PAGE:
The collapse of Silicon Valley Bank last March was a stark reminder of the underlying risks involved in placing unwavering support to niche banks during a time of economic uncertainty.
Emma Hagan, Chief Risk and Compliance Officer at ClearBank, spoke to Payment Expert on what has been learned from the collapse of SVB six months on and the importance of tapping into social media liquidity as traditional risk management tools may soon be outdated.
Payment Expert: Firstly Emma, what was your initial reaction and thoughts when Silicon Valley Bank collapsed last March?
Emma Hagan: Initially, surprise! Not at least at the speed at which it happened, fuelled by social media. Like many institutions, we quickly worked to understand any connections that we or our customers had to SVB such that it might cause a downstream impact.
PE: Have you sensed any customer scepticism around the banking sector since the collapse and what can be done by major banks to help alleviate those fears?
EH: Often, a bank failure leads to some general scepticism around the banking sector, particularly for those who remember the financial crisis in 2007-2008, given the domino effect that banking failures had on the market and the realisation of just how connected the financial system was.
With that said, our business model means that we are less exposed to some of those risks, which was a supporting factor as to why a number of customers chose to work with us initially, due to the reassurance the way we operate gave.
In terms of generally alleviating those fears, there was a lot of reporting at the time that the UK had additional safeguards in place from a regulatory perspective, which helped, along with very swift and decisive action in relation to the UK business of SVB.
Specific to individual institutions, ensuring that they review the issues that led to the collapse of SVB and ensuring that they are mitigated as far as possible, will certainly help but there were some unique factors at play, such as the speed at which this played out, which are challenging, to give assurance that it could never happen again.
PE: ClearBank saw a 20% rise in deposits after SVB’s collapse. How much do you credit this with the bank’s policy of no lending on deposits?
EH: Our approach of no lending of deposits certainly helps, particularly in uncertain times and with the backdrop of bank failures.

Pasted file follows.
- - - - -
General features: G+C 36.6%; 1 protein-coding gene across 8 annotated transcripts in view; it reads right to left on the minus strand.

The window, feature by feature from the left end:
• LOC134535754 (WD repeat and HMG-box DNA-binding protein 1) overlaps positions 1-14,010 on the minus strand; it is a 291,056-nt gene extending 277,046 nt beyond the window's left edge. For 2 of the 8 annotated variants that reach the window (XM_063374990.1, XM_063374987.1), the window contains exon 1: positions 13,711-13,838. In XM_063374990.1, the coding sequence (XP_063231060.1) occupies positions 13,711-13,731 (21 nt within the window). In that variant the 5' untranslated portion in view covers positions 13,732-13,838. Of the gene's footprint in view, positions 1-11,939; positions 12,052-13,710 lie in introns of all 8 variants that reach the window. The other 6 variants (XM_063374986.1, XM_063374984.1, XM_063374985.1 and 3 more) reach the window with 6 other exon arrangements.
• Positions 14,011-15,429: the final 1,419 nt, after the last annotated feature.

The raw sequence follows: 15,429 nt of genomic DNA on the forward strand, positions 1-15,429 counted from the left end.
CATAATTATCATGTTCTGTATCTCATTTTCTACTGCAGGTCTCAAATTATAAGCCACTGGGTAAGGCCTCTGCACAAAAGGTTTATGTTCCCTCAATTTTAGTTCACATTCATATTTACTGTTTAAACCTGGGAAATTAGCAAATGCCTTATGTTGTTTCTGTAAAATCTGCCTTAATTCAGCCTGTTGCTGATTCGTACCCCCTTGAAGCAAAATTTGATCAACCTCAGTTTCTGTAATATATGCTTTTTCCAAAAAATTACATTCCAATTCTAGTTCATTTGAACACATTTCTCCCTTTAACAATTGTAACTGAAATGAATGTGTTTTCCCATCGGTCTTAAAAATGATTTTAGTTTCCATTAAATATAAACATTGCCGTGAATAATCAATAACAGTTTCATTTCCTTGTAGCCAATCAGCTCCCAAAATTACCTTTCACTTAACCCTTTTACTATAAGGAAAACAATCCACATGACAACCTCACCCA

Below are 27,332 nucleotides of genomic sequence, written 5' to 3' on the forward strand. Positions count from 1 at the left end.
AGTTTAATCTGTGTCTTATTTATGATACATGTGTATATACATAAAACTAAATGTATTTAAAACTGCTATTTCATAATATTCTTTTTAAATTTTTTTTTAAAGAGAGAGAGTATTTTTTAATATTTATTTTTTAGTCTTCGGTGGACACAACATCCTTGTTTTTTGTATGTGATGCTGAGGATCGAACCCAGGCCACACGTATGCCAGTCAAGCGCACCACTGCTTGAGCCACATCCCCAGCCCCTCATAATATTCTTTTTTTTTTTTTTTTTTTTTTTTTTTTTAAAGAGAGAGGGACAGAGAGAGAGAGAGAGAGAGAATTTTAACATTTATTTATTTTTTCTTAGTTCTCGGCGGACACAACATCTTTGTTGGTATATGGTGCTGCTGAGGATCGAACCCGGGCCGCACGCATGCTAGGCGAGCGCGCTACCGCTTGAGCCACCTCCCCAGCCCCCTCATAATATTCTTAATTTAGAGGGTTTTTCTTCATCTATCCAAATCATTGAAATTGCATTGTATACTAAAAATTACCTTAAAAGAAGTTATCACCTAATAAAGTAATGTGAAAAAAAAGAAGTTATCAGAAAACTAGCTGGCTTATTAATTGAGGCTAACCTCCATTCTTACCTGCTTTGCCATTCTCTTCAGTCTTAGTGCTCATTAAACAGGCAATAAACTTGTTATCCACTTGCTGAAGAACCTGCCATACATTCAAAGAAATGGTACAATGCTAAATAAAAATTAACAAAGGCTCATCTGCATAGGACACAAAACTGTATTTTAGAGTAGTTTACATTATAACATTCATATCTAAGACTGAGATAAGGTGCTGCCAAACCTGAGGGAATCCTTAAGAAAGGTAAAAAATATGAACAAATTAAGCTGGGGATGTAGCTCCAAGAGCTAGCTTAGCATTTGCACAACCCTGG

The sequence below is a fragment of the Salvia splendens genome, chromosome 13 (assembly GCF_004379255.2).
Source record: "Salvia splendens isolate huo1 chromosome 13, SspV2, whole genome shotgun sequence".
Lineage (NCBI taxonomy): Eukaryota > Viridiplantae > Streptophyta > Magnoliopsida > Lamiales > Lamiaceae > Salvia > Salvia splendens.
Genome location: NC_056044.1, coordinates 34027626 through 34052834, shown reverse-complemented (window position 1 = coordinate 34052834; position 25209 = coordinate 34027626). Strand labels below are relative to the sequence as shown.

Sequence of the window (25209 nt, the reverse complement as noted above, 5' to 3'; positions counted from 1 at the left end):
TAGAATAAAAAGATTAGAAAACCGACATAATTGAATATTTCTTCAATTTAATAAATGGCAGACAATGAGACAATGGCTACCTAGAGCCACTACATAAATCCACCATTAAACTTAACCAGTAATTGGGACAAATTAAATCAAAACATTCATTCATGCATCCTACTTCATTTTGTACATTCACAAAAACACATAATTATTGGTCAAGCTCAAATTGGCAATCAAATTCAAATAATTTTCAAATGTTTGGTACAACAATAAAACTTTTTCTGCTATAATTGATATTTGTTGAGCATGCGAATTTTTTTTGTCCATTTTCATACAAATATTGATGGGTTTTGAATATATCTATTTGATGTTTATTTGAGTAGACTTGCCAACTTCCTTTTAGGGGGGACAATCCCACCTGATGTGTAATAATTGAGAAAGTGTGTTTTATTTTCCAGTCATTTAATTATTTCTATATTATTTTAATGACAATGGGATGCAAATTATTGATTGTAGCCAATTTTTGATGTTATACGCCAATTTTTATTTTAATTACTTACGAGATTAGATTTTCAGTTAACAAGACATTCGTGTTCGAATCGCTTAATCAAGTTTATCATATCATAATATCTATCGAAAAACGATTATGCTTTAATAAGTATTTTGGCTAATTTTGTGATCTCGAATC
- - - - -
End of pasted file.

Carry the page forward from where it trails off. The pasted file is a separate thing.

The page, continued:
Knowing your funds are safe and available to you is a significant benefit, which the 20% rise really demonstrated – we didn’t do anything different or special for this to happen, it was a natural product of our model and proved that there’s a real opportunity in the market for a different kind of bank.
PE: The UK has laid out intentions to form a Silicon Valley-type environment, how feasible do you believe this is and what needs to be done for this to happen?
EH: There have been various initiatives over the years aimed towards creating this, which has certainly supported the early development of the technology and innovation ecosystem in the UK.
It may take some time to create the right environment to be a challenger and real alternative to Silicon Valley. It will take several different factors to happen to help, such as the availability of capital, a supportive financial services community, further encouragement of entrepreneurship and acceptance of failure, as well as ensuring that the right talent has access to the UK.
PE: What has the collapse taught you six months removed and the importance of readily available alternative bank providers?
EH: There’s more recognition that niche, focused banks – like SVB – are more at risk due to the outsized impact on the segments they serve. You only have to look at the outcry from the tech and innovation players in the UK at the prospect of SVB going out of business and the impact it would have had on that ecosystem if it wasn’t rescued.
Social media having such a significant and rapid effect on the liquidity of a bank is something banks are still grappling with, particularly since the standard model has always been driven by net interest margin and lending using those deposits.
However, this is less likely to happen again in the UK where liquidity regulations are stronger than in the US.
PE: Lastly Emma, and thank you for your time, do you foresee another SVB-like collapse in the future and what lessons will be applied to help prevent this?
EH: Well, the genie is out of the bottle, by which I mean the speed of a bank run driven by social media is a relatively new phenomenon and institutions are still working out how to prevent it from happening again.
The fractional banking model used by most banks means they need to use their deposits to fuel lending or to put them to work to drive profits and returns for shareholders. This means the risk is still there if large numbers of customers choose to withdraw funds at the same time and banks therefore need a new playbook.
The traditional risk management strategies, including crisis communications, are no longer fit for purpose in the era of social media-driven bank runs.